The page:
Anarchism & Sexuality. Ethics, Relationships and Power

By Windpassinger, Gwendolyn | Anarchist Studies, July 1, 2011 | Go to article overview
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Anarchism & Sexuality. Ethics, Relationships and Power

Windpassinger, Gwendolyn, Anarchist Studies

Jamie Heckert and Richard Cleminson (eds.), Anarchism & Sexuality. Ethics, Relationships and Power London: Routledge, 201 1 ; 232 pp ISBN 978-0-415-59989-4; £75.00 (hbk)

This is a timely collection of original articles dealing with connections between anarchism and sexuality. Notably, it bears witness to an intensifying cross-fertilisation between queer theory and anarchism in the present day. The contemporary study of sexuality, particularly the philosophy of sexuality, is very much influenced by queer theory, a theory of sexuality which started to take shape around 1990, and which challenges existing norms governing our understanding of sex, gender and desire, and in particular, the relationship between the three:

Challenging established identities, questioning notions of family and society and even the very idea of what constitutes 'sex' (as both an activity and with respect to what are considered to be biological truths of male and female) can dramatically undercut the foundations of established ways of relating to ourselves, each other and the world (pp.9- 10).

Queer theory has evolved out of gay and lesbian studies, feminist theory and poststructuralism. The influence of the latter on anarchist thought has already led to the development of what is now commonly referred to as postanarchism, and this is a natural stepping stone facilitating intellectual links between queer theory and anarchism. Because of this, both postanarchism and queer theory are frequently referenced in this collection. This is particularly the case in Lena Eckert's 'Post(-) anarchism and the Contrasexual Practices of Cyborgs in Dildotopia: or "The War on the Phallus"', which focuses on the Countersexual Manifesto by queer theorist Beatriz Preciado, an important reference for those who read Spanish, French or German, yet little known in the English-speaking world. Furthermore, in his contribution 'Structures of Desire: Postanarchist Kink in the Speculative Fiction of Octavia Butler and Samuel Delany', the well-known postanarchist writer Lewis Call connects queer theory to his postanarchism, seeking to invent a new concept which he calls 'postanarchist kink'. The collection further contains an interview with the queen of queer theory (pun intended), Judith Butler, dealing with her relationship to anarchism. Those who enjoyed her recent participation at 'The Anarchist Turn' conference will welcome her thoughtful engagement with anarchism in this interview.1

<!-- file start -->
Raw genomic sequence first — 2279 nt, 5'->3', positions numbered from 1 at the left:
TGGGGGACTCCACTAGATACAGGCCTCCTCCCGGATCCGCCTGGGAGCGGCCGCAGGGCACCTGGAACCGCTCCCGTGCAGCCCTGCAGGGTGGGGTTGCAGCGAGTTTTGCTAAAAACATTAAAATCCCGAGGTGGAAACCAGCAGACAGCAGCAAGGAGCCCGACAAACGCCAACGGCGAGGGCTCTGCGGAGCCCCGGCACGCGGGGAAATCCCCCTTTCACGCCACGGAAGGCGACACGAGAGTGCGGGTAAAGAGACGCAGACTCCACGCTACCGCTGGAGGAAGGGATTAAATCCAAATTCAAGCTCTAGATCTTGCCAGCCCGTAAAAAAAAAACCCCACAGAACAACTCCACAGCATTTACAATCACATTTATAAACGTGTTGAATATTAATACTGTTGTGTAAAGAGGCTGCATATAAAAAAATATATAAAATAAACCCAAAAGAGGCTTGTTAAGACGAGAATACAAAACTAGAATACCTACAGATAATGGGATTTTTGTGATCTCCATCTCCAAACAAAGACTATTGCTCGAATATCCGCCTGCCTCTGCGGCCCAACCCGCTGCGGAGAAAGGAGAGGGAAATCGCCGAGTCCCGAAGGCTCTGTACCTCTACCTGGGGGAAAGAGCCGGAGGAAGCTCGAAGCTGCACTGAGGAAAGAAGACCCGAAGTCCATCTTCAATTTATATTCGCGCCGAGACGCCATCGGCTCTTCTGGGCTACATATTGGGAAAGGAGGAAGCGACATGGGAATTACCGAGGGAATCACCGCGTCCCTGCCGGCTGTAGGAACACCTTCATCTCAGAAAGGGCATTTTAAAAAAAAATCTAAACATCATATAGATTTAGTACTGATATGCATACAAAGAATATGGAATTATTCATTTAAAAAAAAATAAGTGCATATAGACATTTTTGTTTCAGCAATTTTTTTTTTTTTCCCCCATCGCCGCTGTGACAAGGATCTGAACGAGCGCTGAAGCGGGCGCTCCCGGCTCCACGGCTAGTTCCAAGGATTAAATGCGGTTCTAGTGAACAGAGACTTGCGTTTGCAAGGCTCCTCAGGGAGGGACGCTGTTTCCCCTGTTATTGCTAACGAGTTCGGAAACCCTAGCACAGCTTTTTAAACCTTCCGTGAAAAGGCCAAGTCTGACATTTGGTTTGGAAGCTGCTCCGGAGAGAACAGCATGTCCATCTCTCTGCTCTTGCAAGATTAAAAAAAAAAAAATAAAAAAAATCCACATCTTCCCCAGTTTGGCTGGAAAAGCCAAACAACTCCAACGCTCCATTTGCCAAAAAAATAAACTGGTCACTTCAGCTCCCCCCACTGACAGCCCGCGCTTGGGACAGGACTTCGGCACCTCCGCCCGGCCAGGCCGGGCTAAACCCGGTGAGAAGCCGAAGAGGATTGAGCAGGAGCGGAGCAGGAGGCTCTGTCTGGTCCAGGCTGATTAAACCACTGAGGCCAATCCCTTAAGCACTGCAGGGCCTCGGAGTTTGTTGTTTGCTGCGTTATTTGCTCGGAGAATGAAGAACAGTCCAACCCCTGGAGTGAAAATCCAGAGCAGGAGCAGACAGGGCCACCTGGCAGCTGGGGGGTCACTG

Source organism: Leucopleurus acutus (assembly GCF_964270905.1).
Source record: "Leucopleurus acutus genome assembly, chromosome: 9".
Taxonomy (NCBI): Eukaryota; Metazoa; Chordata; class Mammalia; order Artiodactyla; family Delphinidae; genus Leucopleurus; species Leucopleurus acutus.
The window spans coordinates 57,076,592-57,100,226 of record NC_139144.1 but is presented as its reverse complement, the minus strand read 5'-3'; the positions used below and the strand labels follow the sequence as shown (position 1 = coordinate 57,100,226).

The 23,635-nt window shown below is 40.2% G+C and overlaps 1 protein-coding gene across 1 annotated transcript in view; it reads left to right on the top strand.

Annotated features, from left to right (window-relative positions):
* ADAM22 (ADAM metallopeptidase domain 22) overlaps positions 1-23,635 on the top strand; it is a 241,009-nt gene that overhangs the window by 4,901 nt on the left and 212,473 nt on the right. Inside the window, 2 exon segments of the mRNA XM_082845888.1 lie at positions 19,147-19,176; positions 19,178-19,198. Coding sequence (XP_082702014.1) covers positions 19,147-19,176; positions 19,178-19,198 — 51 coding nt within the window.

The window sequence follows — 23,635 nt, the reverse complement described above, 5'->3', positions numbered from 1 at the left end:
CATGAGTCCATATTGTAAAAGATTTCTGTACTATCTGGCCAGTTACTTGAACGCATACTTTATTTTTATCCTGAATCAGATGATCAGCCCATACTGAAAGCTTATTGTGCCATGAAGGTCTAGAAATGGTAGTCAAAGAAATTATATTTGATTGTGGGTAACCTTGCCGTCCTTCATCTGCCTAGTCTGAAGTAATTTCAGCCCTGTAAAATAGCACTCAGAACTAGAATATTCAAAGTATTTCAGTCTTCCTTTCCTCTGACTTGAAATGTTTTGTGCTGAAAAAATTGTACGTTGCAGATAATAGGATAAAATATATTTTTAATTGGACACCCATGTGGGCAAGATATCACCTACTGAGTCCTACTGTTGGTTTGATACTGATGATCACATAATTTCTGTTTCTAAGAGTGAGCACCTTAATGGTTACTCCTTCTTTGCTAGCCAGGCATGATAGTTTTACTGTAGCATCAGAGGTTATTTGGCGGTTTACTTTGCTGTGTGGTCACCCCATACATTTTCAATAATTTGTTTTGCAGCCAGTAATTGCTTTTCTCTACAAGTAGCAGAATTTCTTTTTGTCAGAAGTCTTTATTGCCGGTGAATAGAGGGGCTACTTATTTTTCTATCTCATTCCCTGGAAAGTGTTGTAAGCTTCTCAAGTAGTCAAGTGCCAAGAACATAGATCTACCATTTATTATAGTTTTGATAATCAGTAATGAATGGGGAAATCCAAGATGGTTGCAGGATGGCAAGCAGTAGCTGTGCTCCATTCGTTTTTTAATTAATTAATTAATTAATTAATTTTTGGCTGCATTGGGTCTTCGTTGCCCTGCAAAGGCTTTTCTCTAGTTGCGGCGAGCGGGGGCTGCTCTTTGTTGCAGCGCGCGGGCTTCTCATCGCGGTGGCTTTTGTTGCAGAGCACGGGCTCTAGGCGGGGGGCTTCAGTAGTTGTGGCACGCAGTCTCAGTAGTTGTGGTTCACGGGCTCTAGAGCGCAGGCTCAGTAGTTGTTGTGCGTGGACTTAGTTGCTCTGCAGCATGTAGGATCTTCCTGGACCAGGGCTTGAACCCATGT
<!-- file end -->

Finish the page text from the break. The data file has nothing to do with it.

Readers who are uncomfortable with the jargon-heavy disciplines of poststructuralist and queer theory will rejoice in those parts of the collection which are less dense, yet by no means less rigorous. In her contribution, Jenny Alexander argues that Alexander Berkman's Prison Memoirs are an example of sexual radicalism; a radicalism largely ignored in subsequent narratives. Many readers will have become familiar with Berkman's homoerotic experiences through Terence Kissack's 'Free Comrades: Anarchism and Homosexuality in the United States' (sec Anarchist Studies 17.1 for an appreciative review by Judy Greenway2), and may find Alexander's to be an interesting addition to the few existing accounts of Berkman's views on sexuality. The collection further contains a beautifully-written analysis of 'Love and revolution in Ursula Le Guin's Four Ways to Forgiveness' by Laurence Davis; and a highly informative overview of contemporary Czech anarchists' relationship to issues of sexuality by Marta Kolárová, which deals among other things with the recent appropriation of queer theory by Czech anarchists and anarchafeminists.

Overall, this is a nicely composed collection of historiographical, sociological, geographical, philosophical and literary analyses of connections between anarchism and sexuality, lightened up with 'poetic interludes'.

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